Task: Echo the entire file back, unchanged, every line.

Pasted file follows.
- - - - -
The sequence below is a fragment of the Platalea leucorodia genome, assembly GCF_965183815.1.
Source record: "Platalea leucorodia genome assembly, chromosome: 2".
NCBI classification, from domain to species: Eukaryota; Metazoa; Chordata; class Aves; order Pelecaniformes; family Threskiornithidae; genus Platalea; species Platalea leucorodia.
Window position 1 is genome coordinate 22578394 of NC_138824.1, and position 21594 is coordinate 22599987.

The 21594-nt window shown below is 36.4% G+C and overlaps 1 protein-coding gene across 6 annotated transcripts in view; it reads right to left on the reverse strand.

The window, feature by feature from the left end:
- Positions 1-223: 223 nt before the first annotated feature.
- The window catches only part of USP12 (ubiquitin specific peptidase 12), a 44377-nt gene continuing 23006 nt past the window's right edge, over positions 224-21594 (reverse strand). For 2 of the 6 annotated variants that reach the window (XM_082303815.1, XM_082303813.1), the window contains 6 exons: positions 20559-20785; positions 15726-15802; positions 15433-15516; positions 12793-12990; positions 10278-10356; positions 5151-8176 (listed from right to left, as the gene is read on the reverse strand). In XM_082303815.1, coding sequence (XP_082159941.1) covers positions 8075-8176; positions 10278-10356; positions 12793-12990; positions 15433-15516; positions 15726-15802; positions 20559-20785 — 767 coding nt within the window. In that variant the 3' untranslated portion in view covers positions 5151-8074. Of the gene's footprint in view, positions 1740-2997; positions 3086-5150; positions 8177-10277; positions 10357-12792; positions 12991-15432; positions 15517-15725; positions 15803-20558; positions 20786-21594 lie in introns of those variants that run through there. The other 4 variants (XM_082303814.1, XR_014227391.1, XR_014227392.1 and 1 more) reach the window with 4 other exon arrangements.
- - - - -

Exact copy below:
The sequence below is a fragment of the Platalea leucorodia genome, assembly GCF_965183815.1.
Source record: "Platalea leucorodia genome assembly, chromosome: 2".
NCBI classification, from domain to species: Eukaryota; Metazoa; Chordata; class Aves; order Pelecaniformes; family Threskiornithidae; genus Platalea; species Platalea leucorodia.
Window position 1 is genome coordinate 22578394 of NC_138824.1, and position 21594 is coordinate 22599987.

The 21594-nt window shown below is 36.4% G+C and overlaps 1 protein-coding gene across 6 annotated transcripts in view; it reads right to left on the reverse strand.

The window, feature by feature from the left end:
- Positions 1-223: 223 nt before the first annotated feature.
- The window catches only part of USP12 (ubiquitin specific peptidase 12), a 44377-nt gene continuing 23006 nt past the window's right edge, over positions 224-21594 (reverse strand). For 2 of the 6 annotated variants that reach the window (XM_082303815.1, XM_082303813.1), the window contains 6 exons: positions 20559-20785; positions 15726-15802; positions 15433-15516; positions 12793-12990; positions 10278-10356; positions 5151-8176 (listed from right to left, as the gene is read on the reverse strand). In XM_082303815.1, coding sequence (XP_082159941.1) covers positions 8075-8176; positions 10278-10356; positions 12793-12990; positions 15433-15516; positions 15726-15802; positions 20559-20785 — 767 coding nt within the window. In that variant the 3' untranslated portion in view covers positions 5151-8074. Of the gene's footprint in view, positions 1740-2997; positions 3086-5150; positions 8177-10277; positions 10357-12792; positions 12991-15432; positions 15517-15725; positions 15803-20558; positions 20786-21594 lie in introns of those variants that run through there. The other 4 variants (XM_082303814.1, XR_014227391.1, XR_014227392.1 and 1 more) reach the window with 4 other exon arrangements.